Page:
When I got married, I decided to speak Yiddish to my children, and not just any Yiddish, but my husband’s “haimish Yiddish”; in other words – Hasidic Yiddish.
Yiddish has many synonyms for so-called dirty words. They are called grob (uncouth), mies (ugly), maybe even shmutsik (dirty). But Yiddish curses are far different from English ones, because they generally don’t include foul language.
The Jews of Uchanie, my father’s shtetl in Lublin province, used to say about the Jews of Wojslawice just down the road, that they were meshumodim. Turncoats. What worse epithet could you hurl at a fellow Jew?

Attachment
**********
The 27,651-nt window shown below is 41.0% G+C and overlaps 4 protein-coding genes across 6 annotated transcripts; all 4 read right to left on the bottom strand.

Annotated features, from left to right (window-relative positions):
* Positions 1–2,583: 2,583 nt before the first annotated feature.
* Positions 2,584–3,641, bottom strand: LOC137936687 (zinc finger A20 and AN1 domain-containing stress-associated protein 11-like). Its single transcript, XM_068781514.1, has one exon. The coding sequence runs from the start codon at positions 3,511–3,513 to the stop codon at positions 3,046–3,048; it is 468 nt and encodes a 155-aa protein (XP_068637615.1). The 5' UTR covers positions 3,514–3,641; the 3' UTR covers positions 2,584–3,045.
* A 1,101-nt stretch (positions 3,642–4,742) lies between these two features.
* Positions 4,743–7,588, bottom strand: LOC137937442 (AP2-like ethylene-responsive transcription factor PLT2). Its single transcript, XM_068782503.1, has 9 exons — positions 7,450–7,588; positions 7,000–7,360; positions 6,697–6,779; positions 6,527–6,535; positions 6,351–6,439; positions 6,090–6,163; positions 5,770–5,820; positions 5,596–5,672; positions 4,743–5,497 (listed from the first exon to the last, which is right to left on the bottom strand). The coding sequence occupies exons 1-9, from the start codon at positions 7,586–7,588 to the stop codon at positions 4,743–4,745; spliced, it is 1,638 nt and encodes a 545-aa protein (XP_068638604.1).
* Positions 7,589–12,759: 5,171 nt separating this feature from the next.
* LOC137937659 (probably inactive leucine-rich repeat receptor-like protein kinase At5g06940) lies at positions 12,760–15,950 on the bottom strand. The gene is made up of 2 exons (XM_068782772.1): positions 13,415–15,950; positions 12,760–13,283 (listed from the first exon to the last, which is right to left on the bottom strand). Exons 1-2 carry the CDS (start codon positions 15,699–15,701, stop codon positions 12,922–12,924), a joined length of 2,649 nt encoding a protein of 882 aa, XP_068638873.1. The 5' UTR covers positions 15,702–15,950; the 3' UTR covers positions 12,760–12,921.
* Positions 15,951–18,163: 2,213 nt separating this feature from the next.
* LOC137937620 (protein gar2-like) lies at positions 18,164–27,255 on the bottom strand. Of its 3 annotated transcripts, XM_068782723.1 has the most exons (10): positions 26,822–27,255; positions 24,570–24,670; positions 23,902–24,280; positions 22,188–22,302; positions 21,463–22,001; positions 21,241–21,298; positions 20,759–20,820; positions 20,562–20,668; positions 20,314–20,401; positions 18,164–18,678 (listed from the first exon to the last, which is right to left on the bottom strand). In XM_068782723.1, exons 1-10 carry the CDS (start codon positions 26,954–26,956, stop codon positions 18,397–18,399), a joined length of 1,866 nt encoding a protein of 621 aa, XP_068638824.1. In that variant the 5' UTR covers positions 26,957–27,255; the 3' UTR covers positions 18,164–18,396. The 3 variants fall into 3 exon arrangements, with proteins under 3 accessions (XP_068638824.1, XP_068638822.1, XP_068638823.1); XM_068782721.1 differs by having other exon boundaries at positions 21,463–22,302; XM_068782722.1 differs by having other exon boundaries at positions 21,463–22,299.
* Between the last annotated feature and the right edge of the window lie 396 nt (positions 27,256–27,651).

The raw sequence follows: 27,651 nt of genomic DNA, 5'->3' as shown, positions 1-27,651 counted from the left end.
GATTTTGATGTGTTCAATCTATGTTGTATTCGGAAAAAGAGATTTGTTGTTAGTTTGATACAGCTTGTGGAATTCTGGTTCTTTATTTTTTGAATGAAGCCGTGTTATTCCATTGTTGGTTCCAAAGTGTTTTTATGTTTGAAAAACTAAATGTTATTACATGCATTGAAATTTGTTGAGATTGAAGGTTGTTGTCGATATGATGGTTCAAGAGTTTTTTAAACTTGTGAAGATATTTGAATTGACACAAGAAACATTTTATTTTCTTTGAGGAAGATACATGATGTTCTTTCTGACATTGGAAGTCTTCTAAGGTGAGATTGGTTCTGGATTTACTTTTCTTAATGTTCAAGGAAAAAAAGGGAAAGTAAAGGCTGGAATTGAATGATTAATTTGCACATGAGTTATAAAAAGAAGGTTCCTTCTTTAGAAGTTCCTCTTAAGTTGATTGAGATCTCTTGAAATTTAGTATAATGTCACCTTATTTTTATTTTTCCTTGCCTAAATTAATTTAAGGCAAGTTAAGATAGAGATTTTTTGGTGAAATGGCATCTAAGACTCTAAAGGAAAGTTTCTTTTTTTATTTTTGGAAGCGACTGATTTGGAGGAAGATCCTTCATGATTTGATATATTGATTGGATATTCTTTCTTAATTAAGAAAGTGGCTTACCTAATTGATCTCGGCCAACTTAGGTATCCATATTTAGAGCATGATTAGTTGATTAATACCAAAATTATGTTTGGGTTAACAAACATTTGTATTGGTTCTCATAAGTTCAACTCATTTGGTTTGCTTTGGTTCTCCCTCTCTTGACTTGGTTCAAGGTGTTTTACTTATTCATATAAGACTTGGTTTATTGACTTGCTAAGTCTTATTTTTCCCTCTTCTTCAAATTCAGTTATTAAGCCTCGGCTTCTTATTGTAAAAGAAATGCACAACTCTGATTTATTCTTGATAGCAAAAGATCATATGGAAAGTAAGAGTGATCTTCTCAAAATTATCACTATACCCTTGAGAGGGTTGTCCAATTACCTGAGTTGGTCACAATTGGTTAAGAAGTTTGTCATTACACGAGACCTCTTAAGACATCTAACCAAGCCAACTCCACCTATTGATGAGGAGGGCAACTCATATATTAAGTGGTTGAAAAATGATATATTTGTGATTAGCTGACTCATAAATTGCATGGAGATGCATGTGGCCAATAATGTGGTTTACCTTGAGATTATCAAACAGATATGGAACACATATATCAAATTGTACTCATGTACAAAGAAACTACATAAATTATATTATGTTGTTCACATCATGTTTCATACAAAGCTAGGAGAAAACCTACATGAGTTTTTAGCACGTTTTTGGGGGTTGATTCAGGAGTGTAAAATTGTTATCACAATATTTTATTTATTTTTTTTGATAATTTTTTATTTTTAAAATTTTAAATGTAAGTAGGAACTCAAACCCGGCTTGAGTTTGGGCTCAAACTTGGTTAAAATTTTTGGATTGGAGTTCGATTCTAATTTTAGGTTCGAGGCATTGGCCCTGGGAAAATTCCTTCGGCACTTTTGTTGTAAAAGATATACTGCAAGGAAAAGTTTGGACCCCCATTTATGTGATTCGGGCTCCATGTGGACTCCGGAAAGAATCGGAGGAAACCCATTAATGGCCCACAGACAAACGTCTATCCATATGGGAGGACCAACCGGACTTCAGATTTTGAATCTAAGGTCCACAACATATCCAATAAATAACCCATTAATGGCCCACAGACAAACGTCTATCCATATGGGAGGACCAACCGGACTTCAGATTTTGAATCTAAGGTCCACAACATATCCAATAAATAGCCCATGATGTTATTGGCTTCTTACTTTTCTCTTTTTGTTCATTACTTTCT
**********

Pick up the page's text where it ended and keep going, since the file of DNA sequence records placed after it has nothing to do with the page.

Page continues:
I borrowed the book from my parents, stashed it into my laptop case and begrudgingly cracked it open over Greenland. I couldn’t put it down.
“Unfortunately, we find ourselves in a time where writing in Yiddish is utopian.”
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